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Surgical options after Fontan failure
  1. Joost P van Melle1,
  2. Djoeke Wolff2,
  3. Jürgen Hörer3,
  4. Emre Belli4,
  5. Bart Meyns5,
  6. Massimo Padalino6,
  7. Harald Lindberg7,
  8. Jeffrey P Jacobs8,9,
  9. Ilkka P Mattila10,
  10. Håkan Berggren11,
  11. Rolf M F Berger2,
  12. Rene Prêtre12,
  13. Mark G Hazekamp13,14,
  14. Morten Helvind15,
  15. Matej Nosál16,
  16. Tomas Tlaskal17,
  17. Jean Rubay18,
  18. Stojan Lazarov19,
  19. Alexander Kadner20,
  20. Viktor Hraska21,
  21. José Fragata22,
  22. Marco Pozzi23,
  23. George Sarris24,25,
  24. Guido Michielon26,
  25. Duccio di Carlo27,
  26. Tjark Ebels26
  1. 1Department of Cardiology, University Medical Center Groningen, University of Groningen, Groningen, The Netherlands
  2. 2Department of Pediatric Cardiology, Beatrix Children's Hospital, University Medical Center Groningen, University of Groningen, Groningen, The Netherlands
  3. 3Technical University, German Heart Center Munich, Munich, Germany
  4. 4Department of Congenital Heart Disease, Centre Chirurgical Marie Lannelongue, Paris, France
  5. 5Department of Cardiac Surgery, Catholic University Leuven, Leuven, Belgium
  6. 6Pediatric and Congenital Cardiovascular Surgery Unit, Department of Cardiac Thoracic and Vascular Sciences, University of Padova, Padua, Italy
  7. 7Department of Thoracic and Cardiovascular Surgery, Rikshospitalet, Oslo University Hospital, Oslo, Norway
  8. 8Johns Hopkins All Children's Heart Institute, All Children's Hospital and Florida Hospital for Children, Saint Petersburg, Tampa, and Orlando, Florida, USA
  9. 9Johns Hopkins University, Baltimore, Maryland, USA
  10. 10Hospital for Children and Adolescents, University of Helsinki, Helsinki, Finland
  11. 11Children's Heart Centre, The Queen Silvia Children's Hospital, Gothenburg, Sweden
  12. 12Clinic for Cardiovascular Surgery, University Hospital Zurich, Zurich, Switzerland
  13. 13Leiden University Medical Center, Leiden, The Netherlands
  14. 14Academic Medical Center, Amsterdam, The Netherlands
  15. 15Department of Cardio-Thoracic Surgery, University Hospital of Copenhagen, Copenhagen, Denmark
  16. 16National Institute of Cardiovascular Disease, Children's Heart Centre Slovak Republic, Bratislava, Slovakia
  17. 17Department of Pediatric Cardiac Surgery, Children's Heart Center, Motol University Hospital, Prague, Czech Republic
  18. 18Division of Cardiac Surgery, Cliniques Universitaires Saint-Luc, Brussels, Belgium
  19. 19National Heart Hospital Sofia, Sofia, Bulgaria
  20. 20Department of Cardiovascular Surgery, Center for Congenital Heart Surgery, University Hospital Bern, Bern, Switzerland
  21. 21German Pediatric Heart Centre, Asklepios Clinic Sankt Augustin, Sankt Augustin, Germany
  22. 22Department of Cardiothoracic Surgery, Hospital de Santa Marta, Lisbon, Portugal
  23. 23Department of Congenital and Paediatric Cardiac Surgery and Cardiology, Riuniti Hospital, Ancona, Italy
  24. 24Athens Heart Surgery Institute, Athens, Greece
  25. 25Department of Pediatric, Congenital Heart Surgery at IASO Children's Hospital, Athens, Greece
  26. 26Department of cardiothoracic surgery, University Medical Center Groningen, University of Groningen, Groningen, The Netherlands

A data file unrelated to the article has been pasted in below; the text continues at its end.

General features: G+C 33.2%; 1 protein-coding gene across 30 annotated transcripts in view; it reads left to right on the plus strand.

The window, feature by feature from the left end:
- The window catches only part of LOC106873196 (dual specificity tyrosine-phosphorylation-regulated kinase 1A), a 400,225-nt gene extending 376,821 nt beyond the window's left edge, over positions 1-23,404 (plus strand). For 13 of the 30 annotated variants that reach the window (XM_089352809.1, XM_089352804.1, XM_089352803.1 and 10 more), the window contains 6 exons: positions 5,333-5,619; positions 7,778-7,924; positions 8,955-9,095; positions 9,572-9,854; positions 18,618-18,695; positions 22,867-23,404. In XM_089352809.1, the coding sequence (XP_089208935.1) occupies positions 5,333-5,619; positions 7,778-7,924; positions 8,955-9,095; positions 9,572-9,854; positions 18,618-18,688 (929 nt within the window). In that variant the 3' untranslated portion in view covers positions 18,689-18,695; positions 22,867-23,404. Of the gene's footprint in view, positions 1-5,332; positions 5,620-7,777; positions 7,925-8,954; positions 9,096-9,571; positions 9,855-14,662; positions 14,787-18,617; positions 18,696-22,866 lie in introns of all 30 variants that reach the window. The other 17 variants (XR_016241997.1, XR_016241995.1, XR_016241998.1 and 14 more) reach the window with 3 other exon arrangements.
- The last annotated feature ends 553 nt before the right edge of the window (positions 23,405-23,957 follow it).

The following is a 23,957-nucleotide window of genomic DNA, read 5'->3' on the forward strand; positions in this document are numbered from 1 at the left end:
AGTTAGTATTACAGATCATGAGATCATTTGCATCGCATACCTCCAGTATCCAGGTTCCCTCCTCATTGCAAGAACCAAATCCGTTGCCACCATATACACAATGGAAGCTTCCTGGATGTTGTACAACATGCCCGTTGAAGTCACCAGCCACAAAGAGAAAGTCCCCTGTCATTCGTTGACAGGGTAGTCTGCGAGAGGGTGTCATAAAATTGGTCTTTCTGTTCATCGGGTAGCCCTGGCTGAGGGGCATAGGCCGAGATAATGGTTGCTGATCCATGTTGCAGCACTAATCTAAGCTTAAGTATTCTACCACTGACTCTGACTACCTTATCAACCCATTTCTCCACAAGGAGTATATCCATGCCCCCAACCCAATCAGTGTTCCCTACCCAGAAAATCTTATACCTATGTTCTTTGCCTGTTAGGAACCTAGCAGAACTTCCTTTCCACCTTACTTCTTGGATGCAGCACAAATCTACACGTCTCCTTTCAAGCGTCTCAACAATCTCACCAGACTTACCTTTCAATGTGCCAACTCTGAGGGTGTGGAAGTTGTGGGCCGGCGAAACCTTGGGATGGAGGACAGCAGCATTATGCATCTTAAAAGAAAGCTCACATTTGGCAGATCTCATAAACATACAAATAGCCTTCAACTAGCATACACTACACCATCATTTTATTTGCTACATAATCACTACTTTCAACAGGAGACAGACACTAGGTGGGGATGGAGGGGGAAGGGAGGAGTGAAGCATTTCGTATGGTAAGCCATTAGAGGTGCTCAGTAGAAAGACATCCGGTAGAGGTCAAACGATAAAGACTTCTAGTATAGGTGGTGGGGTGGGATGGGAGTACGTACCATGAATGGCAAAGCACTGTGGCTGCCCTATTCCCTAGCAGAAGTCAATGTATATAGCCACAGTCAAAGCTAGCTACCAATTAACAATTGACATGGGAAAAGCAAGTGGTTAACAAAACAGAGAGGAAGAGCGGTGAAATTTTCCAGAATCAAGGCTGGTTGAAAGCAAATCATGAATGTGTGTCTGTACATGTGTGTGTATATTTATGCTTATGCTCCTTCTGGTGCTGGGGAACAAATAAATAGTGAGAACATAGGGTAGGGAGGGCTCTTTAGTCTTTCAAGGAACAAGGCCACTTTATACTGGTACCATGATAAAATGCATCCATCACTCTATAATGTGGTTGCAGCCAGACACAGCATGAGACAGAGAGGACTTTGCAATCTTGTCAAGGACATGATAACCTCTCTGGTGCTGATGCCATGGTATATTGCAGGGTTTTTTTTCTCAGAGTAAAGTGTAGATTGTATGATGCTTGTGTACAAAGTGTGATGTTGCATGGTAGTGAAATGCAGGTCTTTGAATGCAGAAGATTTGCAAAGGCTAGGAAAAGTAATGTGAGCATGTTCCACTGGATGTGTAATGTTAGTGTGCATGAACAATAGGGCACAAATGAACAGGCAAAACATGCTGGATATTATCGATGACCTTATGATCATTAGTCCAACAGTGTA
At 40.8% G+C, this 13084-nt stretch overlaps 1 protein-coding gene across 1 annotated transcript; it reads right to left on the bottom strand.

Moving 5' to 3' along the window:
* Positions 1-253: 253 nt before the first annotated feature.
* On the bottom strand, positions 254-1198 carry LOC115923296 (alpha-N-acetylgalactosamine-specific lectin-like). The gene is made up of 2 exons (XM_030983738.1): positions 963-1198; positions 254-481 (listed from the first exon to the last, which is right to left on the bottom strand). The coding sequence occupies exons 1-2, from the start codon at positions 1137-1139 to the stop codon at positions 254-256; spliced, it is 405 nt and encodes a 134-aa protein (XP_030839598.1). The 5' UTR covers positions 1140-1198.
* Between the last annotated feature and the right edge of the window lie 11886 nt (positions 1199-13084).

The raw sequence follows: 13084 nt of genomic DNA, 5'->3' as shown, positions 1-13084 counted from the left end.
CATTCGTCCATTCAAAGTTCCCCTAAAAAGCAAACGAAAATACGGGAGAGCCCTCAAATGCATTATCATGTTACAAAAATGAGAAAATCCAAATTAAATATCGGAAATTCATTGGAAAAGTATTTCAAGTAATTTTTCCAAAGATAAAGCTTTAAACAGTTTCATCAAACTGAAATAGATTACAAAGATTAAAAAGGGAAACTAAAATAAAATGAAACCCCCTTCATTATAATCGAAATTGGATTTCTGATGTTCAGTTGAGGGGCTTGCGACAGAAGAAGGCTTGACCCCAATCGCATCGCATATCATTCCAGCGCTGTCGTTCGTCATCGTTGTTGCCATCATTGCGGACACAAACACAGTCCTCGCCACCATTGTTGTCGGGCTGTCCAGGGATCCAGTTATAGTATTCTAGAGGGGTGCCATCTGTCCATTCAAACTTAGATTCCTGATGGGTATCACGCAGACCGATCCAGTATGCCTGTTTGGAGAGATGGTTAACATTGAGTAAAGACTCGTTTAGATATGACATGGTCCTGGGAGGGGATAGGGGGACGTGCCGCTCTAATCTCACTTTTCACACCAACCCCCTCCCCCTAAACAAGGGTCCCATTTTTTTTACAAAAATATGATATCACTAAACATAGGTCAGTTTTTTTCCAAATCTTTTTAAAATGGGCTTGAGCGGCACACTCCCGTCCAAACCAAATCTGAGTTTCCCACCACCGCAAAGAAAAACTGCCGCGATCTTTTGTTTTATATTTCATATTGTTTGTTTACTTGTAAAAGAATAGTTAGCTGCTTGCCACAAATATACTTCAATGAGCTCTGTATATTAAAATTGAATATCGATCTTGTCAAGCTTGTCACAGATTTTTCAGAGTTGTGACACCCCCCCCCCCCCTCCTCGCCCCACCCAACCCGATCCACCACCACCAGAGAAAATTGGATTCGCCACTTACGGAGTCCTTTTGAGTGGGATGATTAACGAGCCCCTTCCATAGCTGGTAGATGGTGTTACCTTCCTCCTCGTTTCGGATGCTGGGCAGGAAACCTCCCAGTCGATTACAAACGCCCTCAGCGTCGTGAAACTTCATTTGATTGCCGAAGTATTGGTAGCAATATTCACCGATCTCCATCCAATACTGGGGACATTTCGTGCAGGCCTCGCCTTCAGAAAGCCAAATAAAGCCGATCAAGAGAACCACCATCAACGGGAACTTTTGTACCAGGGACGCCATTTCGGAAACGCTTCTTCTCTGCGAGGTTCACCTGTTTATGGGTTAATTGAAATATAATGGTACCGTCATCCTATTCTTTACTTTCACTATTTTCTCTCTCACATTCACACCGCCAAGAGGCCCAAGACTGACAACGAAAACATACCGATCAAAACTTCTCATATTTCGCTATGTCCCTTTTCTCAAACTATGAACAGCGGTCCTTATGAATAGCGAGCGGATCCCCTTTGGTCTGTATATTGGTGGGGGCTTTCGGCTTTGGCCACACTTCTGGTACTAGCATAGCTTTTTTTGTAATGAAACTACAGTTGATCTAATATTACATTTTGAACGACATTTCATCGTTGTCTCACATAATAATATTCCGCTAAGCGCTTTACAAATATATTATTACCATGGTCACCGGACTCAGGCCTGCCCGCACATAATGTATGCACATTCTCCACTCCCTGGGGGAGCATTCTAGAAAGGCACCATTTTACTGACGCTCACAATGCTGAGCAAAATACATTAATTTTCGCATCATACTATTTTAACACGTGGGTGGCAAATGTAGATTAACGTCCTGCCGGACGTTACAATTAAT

27. 27Dipartimento Medico-Chirurgico di Cardiologia Pediatrica, Ospedale Pediatrico Bambino Gesù, Roma, Italia
  1. Correspondence to Dr Joost P van Melle, University Medical Center Groningen, University of Groningen, P.O.B. 30.001, Groningen 9700 RB, The Netherlands; j.p.van.melle@umcg.nl

Abstract

Objective The objective of this European multicenter study was to report surgical outcomes of Fontan takedown, Fontan conversion and heart transplantation (HTX) for failing Fontan patients in terms of all-cause mortality and (re-)HTX.

Methods A retrospective international study was conducted by the European Congenital Heart Surgeons Association among 22 member centres. Outcome of surgery to address failing Fontan was collected in 225 patients among which were patients with Fontan takedown (n=38; 17%), Fontan conversion (n=137; 61%) or HTX (n=50; 22%).

Results The most prevalent indication for failing Fontan surgery was arrhythmia (43.6%), but indications differed across the surgical groups (p<0.001). Fontan takedown was mostly performed in the early postoperative phase after Fontan completion, while Fontan conversion and HTX were mainly treatment options for late failure. Early (30 days) mortality was high for Fontan takedown (ie, 26%). Median follow-up was 5.9 years (range 0–23.7 years). The combined end point mortality/HTX was reached in 44.7% of the Fontan takedown patients, in 26.3% of the Fontan conversion patients and in 34.0% of the HTX patients, respectively (log rank p=0.08). Survival analysis showed no difference between Fontan conversion and HTX (p=0.13), but their ventricular function differed significantly. In patients who underwent Fontan conversion or HTX ventricular systolic dysfunction appeared to be the strongest predictor of mortality or (re-)HTX. Patients with valveless atriopulmonary connection (APC) take more advantage of Fontan conversion than patients with a valve-containing APC (p=0.04).

Conclusions Takedown surgery for failing Fontan is mostly performed in the early postoperative phase, with a high risk of mortality. There is no difference in survival after Fontan conversion or HTX.

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